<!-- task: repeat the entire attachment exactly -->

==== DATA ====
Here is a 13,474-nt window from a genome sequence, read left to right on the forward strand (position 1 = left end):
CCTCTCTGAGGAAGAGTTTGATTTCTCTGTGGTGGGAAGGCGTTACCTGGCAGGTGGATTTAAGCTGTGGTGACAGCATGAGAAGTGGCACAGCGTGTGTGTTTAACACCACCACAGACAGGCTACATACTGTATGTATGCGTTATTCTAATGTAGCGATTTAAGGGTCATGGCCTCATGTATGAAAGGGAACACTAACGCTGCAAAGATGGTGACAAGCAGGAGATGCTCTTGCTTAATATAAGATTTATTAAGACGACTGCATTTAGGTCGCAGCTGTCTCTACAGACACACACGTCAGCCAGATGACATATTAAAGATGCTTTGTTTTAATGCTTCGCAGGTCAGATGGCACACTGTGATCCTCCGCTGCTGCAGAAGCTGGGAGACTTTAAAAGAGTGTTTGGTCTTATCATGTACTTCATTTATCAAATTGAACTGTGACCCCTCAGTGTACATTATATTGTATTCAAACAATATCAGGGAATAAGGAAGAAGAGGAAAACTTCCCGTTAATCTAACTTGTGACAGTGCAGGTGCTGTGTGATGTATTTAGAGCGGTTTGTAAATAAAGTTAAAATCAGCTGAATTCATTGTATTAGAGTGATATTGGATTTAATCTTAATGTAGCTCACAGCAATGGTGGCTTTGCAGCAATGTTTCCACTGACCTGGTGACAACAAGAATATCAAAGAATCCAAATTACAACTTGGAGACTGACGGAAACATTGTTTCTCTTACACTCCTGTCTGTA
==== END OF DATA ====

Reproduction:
Here is a 13,474-nt window from a genome sequence, read left to right on the forward strand (position 1 = left end):
CCTCTCTGAGGAAGAGTTTGATTTCTCTGTGGTGGGAAGGCGTTACCTGGCAGGTGGATTTAAGCTGTGGTGACAGCATGAGAAGTGGCACAGCGTGTGTGTTTAACACCACCACAGACAGGCTACATACTGTATGTATGCGTTATTCTAATGTAGCGATTTAAGGGTCATGGCCTCATGTATGAAAGGGAACACTAACGCTGCAAAGATGGTGACAAGCAGGAGATGCTCTTGCTTAATATAAGATTTATTAAGACGACTGCATTTAGGTCGCAGCTGTCTCTACAGACACACACGTCAGCCAGATGACATATTAAAGATGCTTTGTTTTAATGCTTCGCAGGTCAGATGGCACACTGTGATCCTCCGCTGCTGCAGAAGCTGGGAGACTTTAAAAGAGTGTTTGGTCTTATCATGTACTTCATTTATCAAATTGAACTGTGACCCCTCAGTGTACATTATATTGTATTCAAACAATATCAGGGAATAAGGAAGAAGAGGAAAACTTCCCGTTAATCTAACTTGTGACAGTGCAGGTGCTGTGTGATGTATTTAGAGCGGTTTGTAAATAAAGTTAAAATCAGCTGAATTCATTGTATTAGAGTGATATTGGATTTAATCTTAATGTAGCTCACAGCAATGGTGGCTTTGCAGCAATGTTTCCACTGACCTGGTGACAACAAGAATATCAAAGAATCCAAATTACAACTTGGAGACTGACGGAAACATTGTTTCTCTTACACTCCTGTCTGTA